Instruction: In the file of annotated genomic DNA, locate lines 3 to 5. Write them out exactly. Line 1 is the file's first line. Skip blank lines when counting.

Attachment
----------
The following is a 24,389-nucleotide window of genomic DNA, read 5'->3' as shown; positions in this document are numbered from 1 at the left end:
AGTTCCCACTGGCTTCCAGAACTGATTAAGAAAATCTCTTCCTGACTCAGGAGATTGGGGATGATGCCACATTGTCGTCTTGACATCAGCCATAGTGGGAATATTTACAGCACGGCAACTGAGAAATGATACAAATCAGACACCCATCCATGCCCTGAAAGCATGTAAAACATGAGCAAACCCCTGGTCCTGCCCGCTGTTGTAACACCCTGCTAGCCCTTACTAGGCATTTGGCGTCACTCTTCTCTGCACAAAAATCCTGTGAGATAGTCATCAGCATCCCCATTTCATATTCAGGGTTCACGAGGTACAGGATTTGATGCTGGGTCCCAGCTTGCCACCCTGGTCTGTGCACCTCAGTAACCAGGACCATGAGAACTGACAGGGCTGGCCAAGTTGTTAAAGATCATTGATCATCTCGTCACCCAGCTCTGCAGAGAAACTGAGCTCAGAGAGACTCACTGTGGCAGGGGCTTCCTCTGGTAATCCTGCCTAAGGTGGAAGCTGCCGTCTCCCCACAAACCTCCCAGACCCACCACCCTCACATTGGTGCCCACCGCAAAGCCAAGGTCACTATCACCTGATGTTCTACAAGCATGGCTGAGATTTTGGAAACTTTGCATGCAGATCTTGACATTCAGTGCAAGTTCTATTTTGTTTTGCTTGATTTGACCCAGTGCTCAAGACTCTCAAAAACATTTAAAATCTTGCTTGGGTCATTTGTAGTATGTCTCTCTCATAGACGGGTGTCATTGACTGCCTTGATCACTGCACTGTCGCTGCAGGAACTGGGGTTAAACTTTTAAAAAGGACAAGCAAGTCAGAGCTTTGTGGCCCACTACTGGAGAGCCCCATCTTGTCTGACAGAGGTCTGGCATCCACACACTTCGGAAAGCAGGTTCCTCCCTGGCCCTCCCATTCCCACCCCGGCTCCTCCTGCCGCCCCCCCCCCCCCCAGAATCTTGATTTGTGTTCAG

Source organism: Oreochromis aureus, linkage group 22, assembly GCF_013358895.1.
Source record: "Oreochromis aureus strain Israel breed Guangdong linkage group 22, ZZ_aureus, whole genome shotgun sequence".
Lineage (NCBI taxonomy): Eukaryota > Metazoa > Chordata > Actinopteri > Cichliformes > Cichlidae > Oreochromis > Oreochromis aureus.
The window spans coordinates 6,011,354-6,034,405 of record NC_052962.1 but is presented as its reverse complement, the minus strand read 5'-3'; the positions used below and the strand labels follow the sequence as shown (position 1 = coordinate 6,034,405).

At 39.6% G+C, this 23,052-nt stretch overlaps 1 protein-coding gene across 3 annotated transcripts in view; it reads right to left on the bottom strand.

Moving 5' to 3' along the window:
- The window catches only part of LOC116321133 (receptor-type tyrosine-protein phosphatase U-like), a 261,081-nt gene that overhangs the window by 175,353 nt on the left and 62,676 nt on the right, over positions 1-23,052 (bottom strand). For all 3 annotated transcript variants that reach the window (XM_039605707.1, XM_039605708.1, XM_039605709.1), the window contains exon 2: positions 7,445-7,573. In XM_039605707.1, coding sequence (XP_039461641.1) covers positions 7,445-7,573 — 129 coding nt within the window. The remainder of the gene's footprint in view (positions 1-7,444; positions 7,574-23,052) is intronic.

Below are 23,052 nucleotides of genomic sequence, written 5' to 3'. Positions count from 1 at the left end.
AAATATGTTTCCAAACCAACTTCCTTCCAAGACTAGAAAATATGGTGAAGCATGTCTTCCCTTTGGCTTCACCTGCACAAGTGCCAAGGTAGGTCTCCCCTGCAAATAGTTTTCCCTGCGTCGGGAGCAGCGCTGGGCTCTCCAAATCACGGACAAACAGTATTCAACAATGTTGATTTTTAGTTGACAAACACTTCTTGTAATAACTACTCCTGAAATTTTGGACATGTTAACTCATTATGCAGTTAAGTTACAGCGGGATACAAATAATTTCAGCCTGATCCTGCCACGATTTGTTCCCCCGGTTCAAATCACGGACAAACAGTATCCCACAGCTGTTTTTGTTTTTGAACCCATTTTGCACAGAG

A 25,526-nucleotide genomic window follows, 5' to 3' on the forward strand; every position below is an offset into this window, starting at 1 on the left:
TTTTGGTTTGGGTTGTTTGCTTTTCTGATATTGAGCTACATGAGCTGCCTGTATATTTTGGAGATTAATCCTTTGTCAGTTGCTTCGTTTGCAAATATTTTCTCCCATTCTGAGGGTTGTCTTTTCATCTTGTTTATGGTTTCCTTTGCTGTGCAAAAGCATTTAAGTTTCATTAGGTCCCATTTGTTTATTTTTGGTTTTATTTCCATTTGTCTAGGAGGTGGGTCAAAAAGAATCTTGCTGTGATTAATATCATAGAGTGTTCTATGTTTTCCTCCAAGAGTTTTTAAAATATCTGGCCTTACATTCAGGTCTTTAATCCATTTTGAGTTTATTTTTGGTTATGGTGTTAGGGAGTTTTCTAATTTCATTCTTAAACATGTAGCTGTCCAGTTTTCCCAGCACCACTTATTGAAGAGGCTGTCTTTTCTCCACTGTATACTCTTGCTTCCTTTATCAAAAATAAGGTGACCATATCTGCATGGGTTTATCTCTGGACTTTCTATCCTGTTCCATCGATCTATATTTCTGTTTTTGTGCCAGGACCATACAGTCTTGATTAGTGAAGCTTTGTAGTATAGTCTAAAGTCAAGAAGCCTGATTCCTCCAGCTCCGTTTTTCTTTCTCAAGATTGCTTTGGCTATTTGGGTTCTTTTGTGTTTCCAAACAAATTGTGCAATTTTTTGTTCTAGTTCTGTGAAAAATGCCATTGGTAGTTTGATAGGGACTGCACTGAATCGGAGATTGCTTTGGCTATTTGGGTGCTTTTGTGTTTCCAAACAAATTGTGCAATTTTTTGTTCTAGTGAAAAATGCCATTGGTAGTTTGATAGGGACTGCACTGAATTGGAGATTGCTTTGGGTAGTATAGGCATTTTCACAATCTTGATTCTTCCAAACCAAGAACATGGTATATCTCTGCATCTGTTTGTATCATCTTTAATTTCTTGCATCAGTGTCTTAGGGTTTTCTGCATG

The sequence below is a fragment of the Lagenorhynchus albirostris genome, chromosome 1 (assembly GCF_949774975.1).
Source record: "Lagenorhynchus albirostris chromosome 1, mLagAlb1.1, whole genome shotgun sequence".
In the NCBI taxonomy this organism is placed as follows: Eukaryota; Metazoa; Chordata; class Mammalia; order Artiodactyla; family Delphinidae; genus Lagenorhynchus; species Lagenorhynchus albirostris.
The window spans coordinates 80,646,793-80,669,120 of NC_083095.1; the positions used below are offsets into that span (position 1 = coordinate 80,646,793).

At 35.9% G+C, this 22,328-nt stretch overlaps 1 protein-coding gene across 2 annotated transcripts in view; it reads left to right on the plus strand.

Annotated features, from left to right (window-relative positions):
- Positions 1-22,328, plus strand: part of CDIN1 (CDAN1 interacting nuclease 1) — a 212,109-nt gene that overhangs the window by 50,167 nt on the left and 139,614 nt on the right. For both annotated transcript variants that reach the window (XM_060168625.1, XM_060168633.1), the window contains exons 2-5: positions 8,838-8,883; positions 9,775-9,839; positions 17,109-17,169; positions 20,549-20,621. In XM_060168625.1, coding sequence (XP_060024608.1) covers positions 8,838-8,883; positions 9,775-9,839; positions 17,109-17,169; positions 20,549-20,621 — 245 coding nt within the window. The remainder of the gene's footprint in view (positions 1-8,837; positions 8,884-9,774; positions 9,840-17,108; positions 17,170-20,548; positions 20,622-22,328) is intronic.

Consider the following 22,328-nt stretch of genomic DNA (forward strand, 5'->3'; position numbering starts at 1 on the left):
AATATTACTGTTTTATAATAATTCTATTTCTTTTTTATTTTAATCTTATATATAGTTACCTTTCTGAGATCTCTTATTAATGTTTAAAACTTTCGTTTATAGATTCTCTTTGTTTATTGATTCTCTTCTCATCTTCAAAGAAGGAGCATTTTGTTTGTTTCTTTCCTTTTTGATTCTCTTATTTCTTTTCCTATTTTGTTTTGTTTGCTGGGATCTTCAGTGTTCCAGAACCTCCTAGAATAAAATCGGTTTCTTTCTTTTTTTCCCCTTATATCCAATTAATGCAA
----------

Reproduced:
Source organism: Oreochromis aureus, linkage group 22, assembly GCF_013358895.1.
Source record: "Oreochromis aureus strain Israel breed Guangdong linkage group 22, ZZ_aureus, whole genome shotgun sequence".
Lineage (NCBI taxonomy): Eukaryota > Metazoa > Chordata > Actinopteri > Cichliformes > Cichlidae > Oreochromis > Oreochromis aureus.